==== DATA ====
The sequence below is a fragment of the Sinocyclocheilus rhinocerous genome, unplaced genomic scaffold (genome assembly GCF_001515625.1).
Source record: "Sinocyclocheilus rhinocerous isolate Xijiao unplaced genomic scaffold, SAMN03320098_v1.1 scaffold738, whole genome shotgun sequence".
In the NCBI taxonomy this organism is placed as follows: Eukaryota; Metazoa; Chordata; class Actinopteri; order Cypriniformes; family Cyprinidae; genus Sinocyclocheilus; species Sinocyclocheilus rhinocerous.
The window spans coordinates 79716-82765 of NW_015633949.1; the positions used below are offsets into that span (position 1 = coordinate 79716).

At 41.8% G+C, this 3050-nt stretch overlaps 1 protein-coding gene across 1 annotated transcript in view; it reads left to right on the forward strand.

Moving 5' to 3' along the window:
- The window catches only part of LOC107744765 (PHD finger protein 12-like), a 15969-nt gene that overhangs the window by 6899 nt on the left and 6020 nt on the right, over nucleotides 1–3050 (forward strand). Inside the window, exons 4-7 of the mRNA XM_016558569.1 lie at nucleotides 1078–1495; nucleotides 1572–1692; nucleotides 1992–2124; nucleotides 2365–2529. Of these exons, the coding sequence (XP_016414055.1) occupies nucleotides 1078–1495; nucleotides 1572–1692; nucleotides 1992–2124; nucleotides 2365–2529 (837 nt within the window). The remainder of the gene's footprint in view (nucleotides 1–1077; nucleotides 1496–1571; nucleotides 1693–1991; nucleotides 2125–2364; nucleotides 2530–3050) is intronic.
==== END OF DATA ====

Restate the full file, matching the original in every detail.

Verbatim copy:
The sequence below is a fragment of the Sinocyclocheilus rhinocerous genome, unplaced genomic scaffold (genome assembly GCF_001515625.1).
Source record: "Sinocyclocheilus rhinocerous isolate Xijiao unplaced genomic scaffold, SAMN03320098_v1.1 scaffold738, whole genome shotgun sequence".
In the NCBI taxonomy this organism is placed as follows: Eukaryota; Metazoa; Chordata; class Actinopteri; order Cypriniformes; family Cyprinidae; genus Sinocyclocheilus; species Sinocyclocheilus rhinocerous.
The window spans coordinates 79716-82765 of NW_015633949.1; the positions used below are offsets into that span (position 1 = coordinate 79716).

At 41.8% G+C, this 3050-nt stretch overlaps 1 protein-coding gene across 1 annotated transcript in view; it reads left to right on the forward strand.

Moving 5' to 3' along the window:
- The window catches only part of LOC107744765 (PHD finger protein 12-like), a 15969-nt gene that overhangs the window by 6899 nt on the left and 6020 nt on the right, over nucleotides 1–3050 (forward strand). Inside the window, exons 4-7 of the mRNA XM_016558569.1 lie at nucleotides 1078–1495; nucleotides 1572–1692; nucleotides 1992–2124; nucleotides 2365–2529. Of these exons, the coding sequence (XP_016414055.1) occupies nucleotides 1078–1495; nucleotides 1572–1692; nucleotides 1992–2124; nucleotides 2365–2529 (837 nt within the window). The remainder of the gene's footprint in view (nucleotides 1–1077; nucleotides 1496–1571; nucleotides 1693–1991; nucleotides 2125–2364; nucleotides 2530–3050) is intronic.